His impression of John Madden is his best-known, but the target is not amused.
By LYNN ELBER
AP TELEVISION WRITER
LOS ANGELES — Frank Caliendo was on a Manhattan street last week when he noticed another pedestrian stare at him, glance upward, then stare again.
Caliendo turned around and discovered why: A huge ad for his new series, TBS’ “Frank TV,” was plastered across a building and displaying three, count ’em, three photos of the comedian-impressionist.
“I looked up and thought, ‘This is ridiculous,’” Caliendo recalled.
It was just the tip of the promotional skyscraper. The postseason baseball audience was bombarded with “Frank TV” spots featuring comedy snippets of Caliendo as Robert De Niro, Al Pacino and other assorted stars and newsmakers.
Fans could place the voices and the face, too: Caliendo was a longtime part of Fox’s “MadTV,” drops in regularly on “Fox NFL Sunday” and CBS’ “Late Show with David Letterman,” and has ample YouTube exposure. He also takes his stand-up act on tour.
“Frank TV,” which beginstonight, is his first shot at solo TV stardom. In an ironic twist for a comedian, the timing isn’t great: Because of the film and TV writers strike that started Nov. 5, the series will be cut from the planned eight episodes to as few as five.
When he tells his first-episode audience that “I feel like a little kid who just got a TV show for Christmas,” it’s hard to avoid thinking that Santa forgot to include batteries. But Caliendo is looking on the bright side.
“We’re on the air,” he said in an interview. “If we hadn’t gotten on and had to change that, I would have been disappointed. ... But I feel like we’re getting a chance.”
Besides, he says, he’s heard that network executives can tell after four episodes whether a show is gaining traction. And maybe viewers will taste just enough “Frank TV,” which marries sketches and stand-up, to be left wanting more.
“I don’t want to use it [the strike] to my advantage, but there’s plusses and minuses in everything in terms of the airing of a show,” he said. “I just hope they can fix this stuff,” he said of the dispute between studios and the Writers Guild of America that’s halted much TV production.
The credits for “Frank TV” list eight writers besides Caliendo. But he’s the man who’s doing all the on-camera heavy lifting in a series of skits in which he plays John Madden, Bill Clinton, George Bush, Dick Cheney and more.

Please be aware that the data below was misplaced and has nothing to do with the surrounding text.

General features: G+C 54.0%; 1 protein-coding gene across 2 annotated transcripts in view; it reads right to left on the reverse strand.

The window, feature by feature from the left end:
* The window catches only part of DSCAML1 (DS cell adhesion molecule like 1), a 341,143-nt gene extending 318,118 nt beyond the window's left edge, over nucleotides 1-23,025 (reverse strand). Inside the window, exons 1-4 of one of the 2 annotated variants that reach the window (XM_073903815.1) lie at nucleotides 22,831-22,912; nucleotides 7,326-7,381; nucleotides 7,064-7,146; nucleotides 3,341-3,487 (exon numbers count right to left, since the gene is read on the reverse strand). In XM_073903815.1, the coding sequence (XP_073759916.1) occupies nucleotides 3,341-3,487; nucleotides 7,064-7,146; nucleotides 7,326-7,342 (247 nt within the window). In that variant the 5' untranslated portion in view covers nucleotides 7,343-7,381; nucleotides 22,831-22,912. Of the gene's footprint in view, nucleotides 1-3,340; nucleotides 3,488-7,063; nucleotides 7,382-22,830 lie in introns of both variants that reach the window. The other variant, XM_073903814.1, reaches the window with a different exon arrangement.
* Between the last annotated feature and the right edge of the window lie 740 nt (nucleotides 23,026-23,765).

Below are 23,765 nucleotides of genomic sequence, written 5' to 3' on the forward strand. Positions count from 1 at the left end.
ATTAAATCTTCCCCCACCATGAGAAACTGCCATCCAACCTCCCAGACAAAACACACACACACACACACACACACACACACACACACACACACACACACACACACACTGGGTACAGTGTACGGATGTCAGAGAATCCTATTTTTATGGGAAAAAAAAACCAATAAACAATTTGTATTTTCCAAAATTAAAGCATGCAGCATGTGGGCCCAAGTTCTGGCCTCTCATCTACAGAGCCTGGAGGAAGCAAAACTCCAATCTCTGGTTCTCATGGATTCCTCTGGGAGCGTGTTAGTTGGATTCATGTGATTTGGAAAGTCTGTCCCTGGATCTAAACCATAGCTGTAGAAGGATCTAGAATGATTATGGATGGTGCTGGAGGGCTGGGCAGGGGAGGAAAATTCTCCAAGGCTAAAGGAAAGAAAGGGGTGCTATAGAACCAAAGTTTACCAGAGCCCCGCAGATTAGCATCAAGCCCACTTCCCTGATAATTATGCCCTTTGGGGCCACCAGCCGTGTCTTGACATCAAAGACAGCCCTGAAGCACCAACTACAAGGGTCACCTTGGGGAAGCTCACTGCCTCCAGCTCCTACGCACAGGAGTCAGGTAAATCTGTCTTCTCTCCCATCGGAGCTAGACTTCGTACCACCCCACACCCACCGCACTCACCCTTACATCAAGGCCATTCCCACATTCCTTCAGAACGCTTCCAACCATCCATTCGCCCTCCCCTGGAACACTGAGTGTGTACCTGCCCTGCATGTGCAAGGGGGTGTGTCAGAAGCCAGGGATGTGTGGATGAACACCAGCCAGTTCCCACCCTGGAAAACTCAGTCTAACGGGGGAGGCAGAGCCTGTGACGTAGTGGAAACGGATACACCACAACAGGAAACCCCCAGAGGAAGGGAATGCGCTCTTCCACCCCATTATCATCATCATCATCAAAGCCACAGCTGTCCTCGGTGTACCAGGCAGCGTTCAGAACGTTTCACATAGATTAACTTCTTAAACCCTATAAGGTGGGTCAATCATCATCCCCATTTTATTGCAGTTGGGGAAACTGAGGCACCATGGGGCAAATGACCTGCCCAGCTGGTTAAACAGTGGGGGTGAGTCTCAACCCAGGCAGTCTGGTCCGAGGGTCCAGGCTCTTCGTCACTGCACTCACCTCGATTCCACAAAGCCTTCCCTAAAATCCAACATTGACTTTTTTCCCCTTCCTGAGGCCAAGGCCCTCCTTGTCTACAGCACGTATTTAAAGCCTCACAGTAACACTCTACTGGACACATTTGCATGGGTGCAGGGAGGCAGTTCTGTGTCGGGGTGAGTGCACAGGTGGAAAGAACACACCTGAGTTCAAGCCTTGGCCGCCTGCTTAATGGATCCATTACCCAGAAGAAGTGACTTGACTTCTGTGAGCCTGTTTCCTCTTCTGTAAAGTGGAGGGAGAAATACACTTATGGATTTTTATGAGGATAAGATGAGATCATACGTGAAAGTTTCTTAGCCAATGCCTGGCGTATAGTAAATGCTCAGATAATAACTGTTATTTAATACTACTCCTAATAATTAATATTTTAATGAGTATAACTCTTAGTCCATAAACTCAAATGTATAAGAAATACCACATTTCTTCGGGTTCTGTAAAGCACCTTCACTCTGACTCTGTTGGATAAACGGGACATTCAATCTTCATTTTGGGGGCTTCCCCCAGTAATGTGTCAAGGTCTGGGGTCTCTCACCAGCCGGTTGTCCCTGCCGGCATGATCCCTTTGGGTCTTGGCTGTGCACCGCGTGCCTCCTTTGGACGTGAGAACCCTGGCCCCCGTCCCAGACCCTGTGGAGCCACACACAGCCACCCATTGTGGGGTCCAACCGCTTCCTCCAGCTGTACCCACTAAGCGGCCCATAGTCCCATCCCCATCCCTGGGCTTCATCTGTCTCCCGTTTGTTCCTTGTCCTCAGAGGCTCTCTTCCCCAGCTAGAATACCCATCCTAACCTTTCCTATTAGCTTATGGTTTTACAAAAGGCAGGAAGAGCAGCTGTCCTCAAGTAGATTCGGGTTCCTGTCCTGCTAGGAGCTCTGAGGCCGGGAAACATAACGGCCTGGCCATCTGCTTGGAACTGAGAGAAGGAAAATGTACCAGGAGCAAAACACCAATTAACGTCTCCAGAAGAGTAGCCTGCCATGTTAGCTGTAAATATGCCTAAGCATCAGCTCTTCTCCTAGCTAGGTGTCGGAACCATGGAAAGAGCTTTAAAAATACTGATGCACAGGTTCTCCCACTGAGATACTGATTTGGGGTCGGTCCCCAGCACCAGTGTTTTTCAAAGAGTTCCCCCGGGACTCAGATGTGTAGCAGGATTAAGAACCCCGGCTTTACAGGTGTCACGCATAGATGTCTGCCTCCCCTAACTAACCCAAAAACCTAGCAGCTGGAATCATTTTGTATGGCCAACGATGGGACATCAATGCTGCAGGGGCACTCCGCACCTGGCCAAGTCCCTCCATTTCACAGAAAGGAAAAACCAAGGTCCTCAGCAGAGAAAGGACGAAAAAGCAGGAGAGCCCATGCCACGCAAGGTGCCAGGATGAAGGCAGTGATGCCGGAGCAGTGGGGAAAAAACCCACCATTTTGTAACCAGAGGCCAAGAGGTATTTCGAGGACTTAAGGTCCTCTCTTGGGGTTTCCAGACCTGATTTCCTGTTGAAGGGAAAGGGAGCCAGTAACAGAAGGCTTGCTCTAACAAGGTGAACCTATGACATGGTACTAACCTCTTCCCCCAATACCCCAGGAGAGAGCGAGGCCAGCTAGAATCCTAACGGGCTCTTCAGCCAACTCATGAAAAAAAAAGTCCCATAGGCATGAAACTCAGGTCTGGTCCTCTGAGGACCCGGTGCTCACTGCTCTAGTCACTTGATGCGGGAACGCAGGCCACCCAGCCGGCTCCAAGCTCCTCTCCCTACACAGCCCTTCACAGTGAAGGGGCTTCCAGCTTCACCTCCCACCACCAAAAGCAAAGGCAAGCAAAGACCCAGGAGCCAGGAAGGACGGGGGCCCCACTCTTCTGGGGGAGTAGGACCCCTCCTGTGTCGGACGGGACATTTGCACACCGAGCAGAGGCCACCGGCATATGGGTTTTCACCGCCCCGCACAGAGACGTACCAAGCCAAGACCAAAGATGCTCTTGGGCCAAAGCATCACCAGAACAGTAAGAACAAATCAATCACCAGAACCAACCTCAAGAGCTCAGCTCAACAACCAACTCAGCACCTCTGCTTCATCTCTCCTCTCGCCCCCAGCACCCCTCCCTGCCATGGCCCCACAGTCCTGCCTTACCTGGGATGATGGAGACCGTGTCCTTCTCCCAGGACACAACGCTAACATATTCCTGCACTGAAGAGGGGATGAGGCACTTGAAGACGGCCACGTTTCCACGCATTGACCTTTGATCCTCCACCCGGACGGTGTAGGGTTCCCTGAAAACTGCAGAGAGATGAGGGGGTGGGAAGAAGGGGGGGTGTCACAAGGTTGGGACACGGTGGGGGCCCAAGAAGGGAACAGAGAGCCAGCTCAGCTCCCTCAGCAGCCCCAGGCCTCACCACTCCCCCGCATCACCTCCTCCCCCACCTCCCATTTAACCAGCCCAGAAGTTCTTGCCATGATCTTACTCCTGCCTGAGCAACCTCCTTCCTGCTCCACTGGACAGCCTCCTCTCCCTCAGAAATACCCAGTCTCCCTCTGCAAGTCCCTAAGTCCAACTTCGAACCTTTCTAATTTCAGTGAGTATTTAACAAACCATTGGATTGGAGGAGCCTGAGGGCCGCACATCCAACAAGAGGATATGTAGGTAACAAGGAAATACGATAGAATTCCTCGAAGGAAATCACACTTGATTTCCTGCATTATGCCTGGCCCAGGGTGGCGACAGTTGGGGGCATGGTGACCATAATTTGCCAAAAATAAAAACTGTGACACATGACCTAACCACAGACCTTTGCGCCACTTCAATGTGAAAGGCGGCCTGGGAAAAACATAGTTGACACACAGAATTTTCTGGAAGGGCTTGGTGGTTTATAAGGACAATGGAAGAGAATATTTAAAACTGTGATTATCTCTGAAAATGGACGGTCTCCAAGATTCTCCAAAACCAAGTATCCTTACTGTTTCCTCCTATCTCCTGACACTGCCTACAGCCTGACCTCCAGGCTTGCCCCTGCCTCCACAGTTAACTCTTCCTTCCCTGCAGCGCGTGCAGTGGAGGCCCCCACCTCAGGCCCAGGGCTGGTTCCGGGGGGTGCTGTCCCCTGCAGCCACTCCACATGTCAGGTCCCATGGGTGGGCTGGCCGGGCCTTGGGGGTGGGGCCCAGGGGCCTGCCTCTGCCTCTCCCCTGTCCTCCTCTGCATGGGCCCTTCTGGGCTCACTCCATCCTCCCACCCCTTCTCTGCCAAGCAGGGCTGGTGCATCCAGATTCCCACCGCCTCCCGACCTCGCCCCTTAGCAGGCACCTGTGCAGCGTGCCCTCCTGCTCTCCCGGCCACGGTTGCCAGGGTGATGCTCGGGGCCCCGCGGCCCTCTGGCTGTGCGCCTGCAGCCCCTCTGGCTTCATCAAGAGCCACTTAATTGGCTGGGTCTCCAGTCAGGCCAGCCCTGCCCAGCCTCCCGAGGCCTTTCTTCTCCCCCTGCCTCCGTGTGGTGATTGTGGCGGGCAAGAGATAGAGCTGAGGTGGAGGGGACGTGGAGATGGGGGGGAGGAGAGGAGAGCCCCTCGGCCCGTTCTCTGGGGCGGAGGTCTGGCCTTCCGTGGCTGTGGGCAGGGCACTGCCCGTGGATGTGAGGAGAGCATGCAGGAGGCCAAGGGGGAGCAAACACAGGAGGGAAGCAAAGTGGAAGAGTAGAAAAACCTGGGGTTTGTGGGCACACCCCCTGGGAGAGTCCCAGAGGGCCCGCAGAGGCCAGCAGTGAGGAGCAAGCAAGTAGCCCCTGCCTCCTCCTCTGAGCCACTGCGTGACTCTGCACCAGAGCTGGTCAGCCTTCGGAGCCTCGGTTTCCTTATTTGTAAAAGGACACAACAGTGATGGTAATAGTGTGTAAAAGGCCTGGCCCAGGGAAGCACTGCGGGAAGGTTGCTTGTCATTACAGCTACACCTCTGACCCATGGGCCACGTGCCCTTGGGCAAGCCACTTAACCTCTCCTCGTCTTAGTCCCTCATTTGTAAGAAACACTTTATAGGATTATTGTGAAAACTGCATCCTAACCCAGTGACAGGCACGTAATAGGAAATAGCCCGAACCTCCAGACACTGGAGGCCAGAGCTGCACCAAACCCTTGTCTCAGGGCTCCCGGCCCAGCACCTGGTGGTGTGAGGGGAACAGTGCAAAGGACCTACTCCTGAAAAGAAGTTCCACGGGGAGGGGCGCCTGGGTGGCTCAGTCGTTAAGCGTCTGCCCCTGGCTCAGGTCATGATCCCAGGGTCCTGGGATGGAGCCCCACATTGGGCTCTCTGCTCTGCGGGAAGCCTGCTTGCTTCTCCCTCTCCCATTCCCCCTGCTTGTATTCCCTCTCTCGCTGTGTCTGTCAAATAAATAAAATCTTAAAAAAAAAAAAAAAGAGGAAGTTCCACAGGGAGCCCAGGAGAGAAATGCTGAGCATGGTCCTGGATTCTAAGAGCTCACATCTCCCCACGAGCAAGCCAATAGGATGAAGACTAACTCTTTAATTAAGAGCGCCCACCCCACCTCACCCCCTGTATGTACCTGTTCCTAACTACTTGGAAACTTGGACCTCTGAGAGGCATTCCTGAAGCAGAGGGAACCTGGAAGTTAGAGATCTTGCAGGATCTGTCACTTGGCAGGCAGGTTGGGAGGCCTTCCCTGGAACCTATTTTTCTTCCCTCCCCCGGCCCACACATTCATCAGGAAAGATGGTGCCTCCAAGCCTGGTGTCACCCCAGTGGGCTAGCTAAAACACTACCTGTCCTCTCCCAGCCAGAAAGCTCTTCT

His jet-propelled Madden imitation is Caliendo’s best-known, to the apparent dismay of its subject.
“My manager went up to him at a Super Bowl and said, ‘What do you think of the guy who does the John Madden impression?’ He said, ‘I don’t like it,’ and walked away,” Caliendo said.
The sleight-of-hand digital editing on “Frank TV” makes possible a parody of a 2027 “Seinfeld” reunion show in which Jerry, George, Kramer and Newman bicker once more via Caliendo’s dead-on vocal impressions.
He summons a target’s look with wigs and wardrobe — and a bit of a wink and a nod that viewers will use their imaginations or just go with it anyway. Caliendo does put on full drag as Elaine, however — and bears an unnerving resemblance to Rosie O’Donnell.
When he’s on the screen as several different people at once, Caliendo notes, his stocky frame and full face create an odd effect.
“I look like live-action ‘South Park,’ as I call it. ... A bunch of little round guys running around,” he said.
He recognizes that some viewers focus more on the visual than the audio, but he’s not trying to create slavish impersonations of the famous. Although he admires the work of Rich Little, Caliendo cites two idiosyncratic comedians as inspirations.
“I didn’t grow up wanting to be an impressionist. I loved Robin Williams and Jonathan Winters,” he said. “If I could combine what I do best and the influence of Williams and Winters with these free-flowing characters, that’s what I wanted to be.”